Jun 26 2007
One of the joys of summer for teachers is that we get to forget about stacks of student work and read whatever we want. One of the books I read during my Bali trip was one about food called The Omnivore's Dilemma, by Michael Pollan (the other was the classic and utterly cheesy mystery in which a Harvard professor uses economic theory to solve crimes, Murder at the Margins).
While The Omnivore's Dilemma warrants several blog posts itself, one section stood out to me as relevant to what I was seeing in Bali firsthand. In discussing the different food chains humans participate in, Pollan discusses a concept called “artisinal economics”, which he describes as a system in which “the competitive strategy is based on selling something special rather than being the least-cost producer of a commodity.” Pollan goes on to point out that “this artisinal model works only so long as it doesn't attempt to imitate the industrial model in any respect. It must not try to replace
skilled labor with capital; it shouldn't invest capital to reach national markets but rather should focus on local markets, relying on reputation and word of mouth rather than on advertising…”
Touring around Bali, one cannot help but be awed by the seemingly endless selection of arts and crafts available not only to tourists but to Balinese for their houses, businesses and temples. Around the town of Ubud (famous as a center of artisanship),wood and stone carving workshops and painters studios stretch for kilometers in which truly talented artists can be observed creating unique (and some not so unique) pieces of traditional art (and some not so traditional, such as the Thai Buddhist monk paintings I've seen on sale in places like Bangkok and Phuket). It would seem that a large percentage of the island's population is involved in the art business, and although I did see some African patterns such as giraffes and of course the Thai monk paintings, the majority of the art appeared to be in traditional Balinese styles and for the local market.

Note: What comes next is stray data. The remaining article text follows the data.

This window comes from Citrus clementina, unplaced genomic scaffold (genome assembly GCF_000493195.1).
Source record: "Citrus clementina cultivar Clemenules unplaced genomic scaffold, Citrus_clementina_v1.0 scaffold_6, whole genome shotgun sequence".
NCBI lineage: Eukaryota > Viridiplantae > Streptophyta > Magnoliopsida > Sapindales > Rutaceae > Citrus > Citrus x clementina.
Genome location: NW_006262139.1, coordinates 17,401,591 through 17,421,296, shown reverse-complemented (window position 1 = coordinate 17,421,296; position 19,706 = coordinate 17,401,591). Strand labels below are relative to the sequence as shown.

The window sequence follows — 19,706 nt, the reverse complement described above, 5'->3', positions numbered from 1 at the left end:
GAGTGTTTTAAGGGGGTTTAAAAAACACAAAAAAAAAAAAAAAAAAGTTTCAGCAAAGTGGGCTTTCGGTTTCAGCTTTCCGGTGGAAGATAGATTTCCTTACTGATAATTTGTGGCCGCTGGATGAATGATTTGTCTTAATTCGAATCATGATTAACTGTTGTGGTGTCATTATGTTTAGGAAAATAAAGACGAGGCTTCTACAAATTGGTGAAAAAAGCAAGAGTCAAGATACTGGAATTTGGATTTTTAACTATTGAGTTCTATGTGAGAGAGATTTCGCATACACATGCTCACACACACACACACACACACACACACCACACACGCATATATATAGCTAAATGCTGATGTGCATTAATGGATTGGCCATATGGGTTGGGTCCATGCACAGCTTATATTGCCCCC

The market for art and crafts seems to fit Pollan's description of an “artisanal economy” where quality and individuality are the goal of the economy's output, as opposed to maximizing output and minimizing costs. To see young men and women working with their own hands and tools that haven't changed in centuries was refreshing, representing a hope that I and I would guess many of you share regarding the desire to hold on to something from our society's past even as the modern economy pushes us ever forward into a world of homogenization, increased output, increased mechanization and inevitably less and less beauty and quality defining and differentiating unique cultures from one another.
- Why do firms in developed and developing countries tend to replace workers with machines as their economies grow?
- If the craftsmanship and artisanship of Bali belongs to an “artisanal economy”, what kind of economy do the factories, superhighways and giant container ships of the rich world belong to?
- Do you think the artistic, labor intensive industries that employ so many Balinese will survive in the modern economy, or can artists be replaced by machines as easily as seamstresses and auto workers were in
the 20th century?
- Based on Pollan's description of “artisinal economics” quoted above, what chances do you think exist that such an economy will reemerge and thrive sometime in the 21st century? What would it take for such an economy to thrive today?
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